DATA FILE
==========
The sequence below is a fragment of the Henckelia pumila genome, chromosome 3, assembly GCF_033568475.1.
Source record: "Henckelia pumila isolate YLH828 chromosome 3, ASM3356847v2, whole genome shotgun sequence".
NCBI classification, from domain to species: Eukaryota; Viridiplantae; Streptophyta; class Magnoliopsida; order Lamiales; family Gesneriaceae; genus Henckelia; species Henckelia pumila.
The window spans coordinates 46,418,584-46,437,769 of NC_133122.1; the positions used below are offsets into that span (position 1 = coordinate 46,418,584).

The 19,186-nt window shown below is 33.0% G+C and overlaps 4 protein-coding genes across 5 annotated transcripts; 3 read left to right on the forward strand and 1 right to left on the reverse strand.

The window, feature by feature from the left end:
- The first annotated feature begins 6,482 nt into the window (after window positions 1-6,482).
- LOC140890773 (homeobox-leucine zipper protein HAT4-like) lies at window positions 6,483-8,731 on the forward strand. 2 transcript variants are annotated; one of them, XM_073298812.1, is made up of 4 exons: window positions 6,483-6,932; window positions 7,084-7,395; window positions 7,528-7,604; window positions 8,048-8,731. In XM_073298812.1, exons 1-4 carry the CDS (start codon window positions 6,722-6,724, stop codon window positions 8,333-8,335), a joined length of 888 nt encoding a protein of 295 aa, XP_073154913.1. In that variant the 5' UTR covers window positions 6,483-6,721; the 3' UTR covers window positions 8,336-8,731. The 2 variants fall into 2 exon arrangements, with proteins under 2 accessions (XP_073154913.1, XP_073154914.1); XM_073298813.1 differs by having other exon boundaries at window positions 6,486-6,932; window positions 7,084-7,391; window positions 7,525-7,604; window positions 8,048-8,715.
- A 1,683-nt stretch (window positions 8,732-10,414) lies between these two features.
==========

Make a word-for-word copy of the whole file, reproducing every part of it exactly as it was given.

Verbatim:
The sequence below is a fragment of the Henckelia pumila genome, chromosome 3, assembly GCF_033568475.1.
Source record: "Henckelia pumila isolate YLH828 chromosome 3, ASM3356847v2, whole genome shotgun sequence".
NCBI classification, from domain to species: Eukaryota; Viridiplantae; Streptophyta; class Magnoliopsida; order Lamiales; family Gesneriaceae; genus Henckelia; species Henckelia pumila.
The window spans coordinates 46,418,584-46,437,769 of NC_133122.1; the positions used below are offsets into that span (position 1 = coordinate 46,418,584).

The 19,186-nt window shown below is 33.0% G+C and overlaps 4 protein-coding genes across 5 annotated transcripts; 3 read left to right on the forward strand and 1 right to left on the reverse strand.

The window, feature by feature from the left end:
- The first annotated feature begins 6,482 nt into the window (after window positions 1-6,482).
- LOC140890773 (homeobox-leucine zipper protein HAT4-like) lies at window positions 6,483-8,731 on the forward strand. 2 transcript variants are annotated; one of them, XM_073298812.1, is made up of 4 exons: window positions 6,483-6,932; window positions 7,084-7,395; window positions 7,528-7,604; window positions 8,048-8,731. In XM_073298812.1, exons 1-4 carry the CDS (start codon window positions 6,722-6,724, stop codon window positions 8,333-8,335), a joined length of 888 nt encoding a protein of 295 aa, XP_073154913.1. In that variant the 5' UTR covers window positions 6,483-6,721; the 3' UTR covers window positions 8,336-8,731. The 2 variants fall into 2 exon arrangements, with proteins under 2 accessions (XP_073154913.1, XP_073154914.1); XM_073298813.1 differs by having other exon boundaries at window positions 6,486-6,932; window positions 7,084-7,391; window positions 7,525-7,604; window positions 8,048-8,715.
- A 1,683-nt stretch (window positions 8,732-10,414) lies between these two features.